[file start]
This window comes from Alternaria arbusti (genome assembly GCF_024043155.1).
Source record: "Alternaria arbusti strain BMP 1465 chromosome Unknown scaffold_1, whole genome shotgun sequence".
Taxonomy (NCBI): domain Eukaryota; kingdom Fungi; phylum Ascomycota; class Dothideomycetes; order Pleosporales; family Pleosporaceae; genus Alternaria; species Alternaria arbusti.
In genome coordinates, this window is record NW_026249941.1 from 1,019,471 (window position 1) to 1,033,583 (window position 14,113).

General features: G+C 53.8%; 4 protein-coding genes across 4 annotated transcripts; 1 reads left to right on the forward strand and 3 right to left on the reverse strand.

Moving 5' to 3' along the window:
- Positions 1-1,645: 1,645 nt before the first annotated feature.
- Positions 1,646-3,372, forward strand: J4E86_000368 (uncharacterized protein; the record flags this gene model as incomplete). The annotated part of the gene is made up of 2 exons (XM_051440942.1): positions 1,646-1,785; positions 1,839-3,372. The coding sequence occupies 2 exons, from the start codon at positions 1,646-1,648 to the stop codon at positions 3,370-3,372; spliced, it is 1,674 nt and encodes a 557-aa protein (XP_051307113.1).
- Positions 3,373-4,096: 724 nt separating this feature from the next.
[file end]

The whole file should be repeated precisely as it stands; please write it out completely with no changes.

This window comes from Alternaria arbusti (genome assembly GCF_024043155.1).
Source record: "Alternaria arbusti strain BMP 1465 chromosome Unknown scaffold_1, whole genome shotgun sequence".
Taxonomy (NCBI): domain Eukaryota; kingdom Fungi; phylum Ascomycota; class Dothideomycetes; order Pleosporales; family Pleosporaceae; genus Alternaria; species Alternaria arbusti.
In genome coordinates, this window is record NW_026249941.1 from 1,019,471 (window position 1) to 1,033,583 (window position 14,113).

General features: G+C 53.8%; 4 protein-coding genes across 4 annotated transcripts; 1 reads left to right on the forward strand and 3 right to left on the reverse strand.

Moving 5' to 3' along the window:
- Positions 1-1,645: 1,645 nt before the first annotated feature.
- Positions 1,646-3,372, forward strand: J4E86_000368 (uncharacterized protein; the record flags this gene model as incomplete). The annotated part of the gene is made up of 2 exons (XM_051440942.1): positions 1,646-1,785; positions 1,839-3,372. The coding sequence occupies 2 exons, from the start codon at positions 1,646-1,648 to the stop codon at positions 3,370-3,372; spliced, it is 1,674 nt and encodes a 557-aa protein (XP_051307113.1).
- Positions 3,373-4,096: 724 nt separating this feature from the next.